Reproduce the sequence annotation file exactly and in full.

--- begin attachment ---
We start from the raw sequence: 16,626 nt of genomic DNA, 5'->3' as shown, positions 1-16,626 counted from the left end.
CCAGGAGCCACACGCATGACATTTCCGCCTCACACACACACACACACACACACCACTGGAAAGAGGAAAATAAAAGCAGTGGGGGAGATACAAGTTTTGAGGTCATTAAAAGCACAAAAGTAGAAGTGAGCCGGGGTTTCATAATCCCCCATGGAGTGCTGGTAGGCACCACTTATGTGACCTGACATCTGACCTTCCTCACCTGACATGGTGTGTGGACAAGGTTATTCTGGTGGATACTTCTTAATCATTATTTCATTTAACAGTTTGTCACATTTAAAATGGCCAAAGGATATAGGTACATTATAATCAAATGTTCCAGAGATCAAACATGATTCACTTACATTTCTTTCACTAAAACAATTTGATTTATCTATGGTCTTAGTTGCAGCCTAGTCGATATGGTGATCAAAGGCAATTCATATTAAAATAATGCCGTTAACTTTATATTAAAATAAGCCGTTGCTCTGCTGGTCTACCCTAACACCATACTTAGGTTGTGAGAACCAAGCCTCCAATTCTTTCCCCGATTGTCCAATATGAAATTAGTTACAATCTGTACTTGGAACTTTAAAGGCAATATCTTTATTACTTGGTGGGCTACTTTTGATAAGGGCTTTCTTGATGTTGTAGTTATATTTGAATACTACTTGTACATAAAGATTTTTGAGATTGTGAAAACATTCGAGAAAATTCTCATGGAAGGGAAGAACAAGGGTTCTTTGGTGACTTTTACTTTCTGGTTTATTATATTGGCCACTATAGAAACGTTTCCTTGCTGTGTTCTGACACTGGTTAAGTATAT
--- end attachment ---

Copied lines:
We start from the raw sequence: 16,626 nt of genomic DNA, 5'->3' as shown, positions 1-16,626 counted from the left end.
CCAGGAGCCACACGCATGACATTTCCGCCTCACACACACACACACACACACACCACTGGAAAGAGGAAAATAAAAGCAGTGGGGGAGATACAAGTTTTGAGGTCATTAAAAGCACAAAAGTAGAAGTGAGCCGGGGTTTCATAATCCCCCATGGAGTGCTGGTAGGCACCACTTATGTGACCTGACATCTGACCTTCCTCACCTGACATGGTGTGTGGACAAGGTTATTCTGGTGGATACTTCTTAATCATTATTTCATTTAACAGTTTGTCACATTTAAAATGGCCAAAGGATATAGGTACATTATAATCAAATGTTCCAGAGATCAAACATGATTCACTTACATTTCTTTCACTAAAACAATTTGATTTATCTATGGTCTTAGTTGCAGCCTAGTCGATATGGTGATCAAAGGCAATTCATATTAAAATAATGCCGTTAACTTTATATTAAAATAAGCCGTTGCTCTGCTGGTCTACCCTAACACCATACTTAGGTTGTGAGAACCAAGCCTCCAATTCTTTCCCCGATTGTCCAATATGAAATTAGTTACAATCTGTACTTGGAACTTTAAAGGCAATATCTTTATTACTTGGTGGGCTACTTTTGATAAGGGCTTTCTTGATGTTGTAGTTATATTTGAATACTACTTGTACATAAAGATTTTTGAGATTGTGAAAACATTCGAGAAAATTCTCATGGAAGGGAAGAACAAGGGTTCTTTGGTGACTTTTACTTTCTGGTTTATTATATTGGCCACTATAGAAACGTTTCCTTGCTGTGTTCTGACACTGGTTAAGTATAT